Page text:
I stared out the window watching the scene unfold before me like an episode of CSI. Two police cars blocked the path in the park on either side of a concrete barrier. A shiny plastic yellow boundary encircled the space, swaying and stretching in the stiff wind. I saw an officer rub his hands together and stuff them deep into his pockets. It was a cold morning.
Another man walked away from a plain white van. He ducked under the tape, a measuring device with a long handle in his hand. He walked around to the other side of the barrier. My eyes followed him and for the first time I saw the object of their concern. The top of a grey, balding head encircled by a crimson halo that spread from one ear around the top of his head to the other side was barely visible behind the white concrete. A man lay motionless. The officer joined the man who was preparing to take measurements. Pages from a legal pad blew up in the wind. He laid it down on the barrier, just above the carefully stenciled words: "Honor," "Dependability." I watched as one of Tulsa's finest placed a coffee cup on top of the notepad to keep the pages from blowing.
I took in the scene like I did the countless hours of crime shows that blared on hour after hour when I lived with my ex. A man's life became an object, a curiosity. I felt ashamed, yet deeply aware of my disconnection from what was just yards from my window. I stepped away, poured some coffee, and tried to go about my morning like I do any other morning. I picked up my journal, and stared at the blank page. The cat jumped in my lap and rubbed her head against my stomach. I pulled her in close, clung to her. With her in my arms, I got up and walked to the window again. Two men dressed in black suits, ties blowing in the wind, black gloves covering their hands, stood outside the boundary, waiting, their heads turned toward the river. They paced around nervously. A black hearse had replaced one of the police cars on the path. The back door was open, waiting.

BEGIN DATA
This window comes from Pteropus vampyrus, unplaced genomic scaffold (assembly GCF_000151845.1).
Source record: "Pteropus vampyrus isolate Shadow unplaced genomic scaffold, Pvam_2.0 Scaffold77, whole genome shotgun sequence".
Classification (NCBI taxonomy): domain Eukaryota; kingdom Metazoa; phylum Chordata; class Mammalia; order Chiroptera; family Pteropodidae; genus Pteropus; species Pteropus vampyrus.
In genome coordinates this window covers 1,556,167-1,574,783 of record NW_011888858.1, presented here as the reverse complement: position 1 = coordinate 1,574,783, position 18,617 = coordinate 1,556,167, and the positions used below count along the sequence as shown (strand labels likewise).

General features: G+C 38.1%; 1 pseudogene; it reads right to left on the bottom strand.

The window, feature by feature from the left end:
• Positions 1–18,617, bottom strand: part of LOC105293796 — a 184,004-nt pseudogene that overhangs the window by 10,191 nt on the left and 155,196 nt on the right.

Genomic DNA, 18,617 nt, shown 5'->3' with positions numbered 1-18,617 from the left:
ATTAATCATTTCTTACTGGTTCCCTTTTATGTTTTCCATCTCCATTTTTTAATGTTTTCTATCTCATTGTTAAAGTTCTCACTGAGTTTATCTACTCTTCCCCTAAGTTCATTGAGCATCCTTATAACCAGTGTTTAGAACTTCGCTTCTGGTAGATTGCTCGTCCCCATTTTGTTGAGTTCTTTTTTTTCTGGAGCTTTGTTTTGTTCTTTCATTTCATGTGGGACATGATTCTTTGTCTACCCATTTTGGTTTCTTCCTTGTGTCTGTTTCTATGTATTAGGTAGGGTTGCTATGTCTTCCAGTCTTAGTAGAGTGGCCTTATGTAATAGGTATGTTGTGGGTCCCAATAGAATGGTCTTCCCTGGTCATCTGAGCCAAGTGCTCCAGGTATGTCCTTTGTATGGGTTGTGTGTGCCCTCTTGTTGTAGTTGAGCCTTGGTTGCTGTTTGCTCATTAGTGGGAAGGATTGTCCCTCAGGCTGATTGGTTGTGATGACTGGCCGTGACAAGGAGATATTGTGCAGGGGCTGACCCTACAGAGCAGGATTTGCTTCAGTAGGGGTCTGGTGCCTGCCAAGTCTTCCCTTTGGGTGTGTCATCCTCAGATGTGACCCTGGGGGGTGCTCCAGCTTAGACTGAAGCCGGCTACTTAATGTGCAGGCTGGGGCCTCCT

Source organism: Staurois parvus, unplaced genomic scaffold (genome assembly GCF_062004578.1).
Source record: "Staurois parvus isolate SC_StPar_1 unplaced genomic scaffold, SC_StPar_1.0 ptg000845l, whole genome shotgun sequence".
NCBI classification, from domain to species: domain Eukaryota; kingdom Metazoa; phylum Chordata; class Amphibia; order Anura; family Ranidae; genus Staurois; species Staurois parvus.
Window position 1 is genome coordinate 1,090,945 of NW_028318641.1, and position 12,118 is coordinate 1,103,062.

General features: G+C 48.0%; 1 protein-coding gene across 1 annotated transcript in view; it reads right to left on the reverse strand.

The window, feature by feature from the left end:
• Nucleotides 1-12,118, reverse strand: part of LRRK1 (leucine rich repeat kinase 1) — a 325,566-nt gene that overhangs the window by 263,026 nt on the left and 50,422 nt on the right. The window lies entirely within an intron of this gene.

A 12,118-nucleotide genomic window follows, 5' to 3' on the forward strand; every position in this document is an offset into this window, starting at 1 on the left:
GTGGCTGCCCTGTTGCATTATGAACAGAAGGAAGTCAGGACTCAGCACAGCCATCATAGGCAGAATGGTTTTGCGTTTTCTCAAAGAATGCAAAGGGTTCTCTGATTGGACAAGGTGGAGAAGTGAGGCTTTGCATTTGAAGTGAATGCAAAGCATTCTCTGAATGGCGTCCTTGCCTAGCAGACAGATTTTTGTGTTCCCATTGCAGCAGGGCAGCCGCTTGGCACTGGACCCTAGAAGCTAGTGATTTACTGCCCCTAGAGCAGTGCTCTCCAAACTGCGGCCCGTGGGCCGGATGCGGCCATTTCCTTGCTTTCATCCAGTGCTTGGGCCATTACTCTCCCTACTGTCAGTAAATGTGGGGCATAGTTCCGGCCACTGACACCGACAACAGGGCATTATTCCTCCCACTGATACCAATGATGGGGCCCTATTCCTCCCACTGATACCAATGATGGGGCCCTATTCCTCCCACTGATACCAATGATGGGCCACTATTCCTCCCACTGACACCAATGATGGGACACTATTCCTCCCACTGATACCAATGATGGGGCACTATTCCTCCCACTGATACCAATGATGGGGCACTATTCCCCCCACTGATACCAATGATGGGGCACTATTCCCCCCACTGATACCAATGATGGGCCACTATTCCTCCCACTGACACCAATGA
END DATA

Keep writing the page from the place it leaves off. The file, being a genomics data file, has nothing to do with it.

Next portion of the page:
Was it suicide? Was he murdered? I squinted to see the words on another side of the barrier: "Decisiveness," "Faith." The two men in suits turned quickly and slid under the boundary. I walked away.
I turned on the water for my shower, and slowly undressed. I wondered about his life. Was he one of the homeless men I see everyday in the park? Did he stop there after driving around in the middle of the night? Did he have a family? Friends? Tears streamed down my cheeks. He was no longer an object to me. He was a person, a man who lost his life, whether at his own hands or the hands of another, a man who spent his last moments in anguish. I thought of my own days of anguish and torment, days not so far gone, days when all it would have taken for me to be that man was one small decisive step around a dark corner of despair. I shivered and stepped into the shower.
I poured the last cup of coffee into a travel mug and grabbed my car keys. I walked to the window to look again, one last distant glance. A fire truck was parked on the street near the path. Three firefighters busied themselves with a rake and a shovel and a bright red plastic bag. The life force of a man that once pulsed through his veins is now hazardous waste. I watched as they spread a grey powdery substance. They walked back to the truck and climbed in. I put on my coat and gathered my things.
I walked down the stairs and out the door. When I got to my car, I looked up. The scene was like any other morning. The emergency vehicles were all gone. The yellow boundary was removed. The crimson halo no longer glistened in the bright sunlight. A group of runners breezed by the barrier, their conversation light, their eyes fixed on the path in front of them. The space is sacred now; their actions seemed blasphemous. I walked across the street and stood on the path. I stared quietly at the place where the crimson halo encircled the man's head. Just above it was the word "Enthusiasm."
Rest in peace, my brother.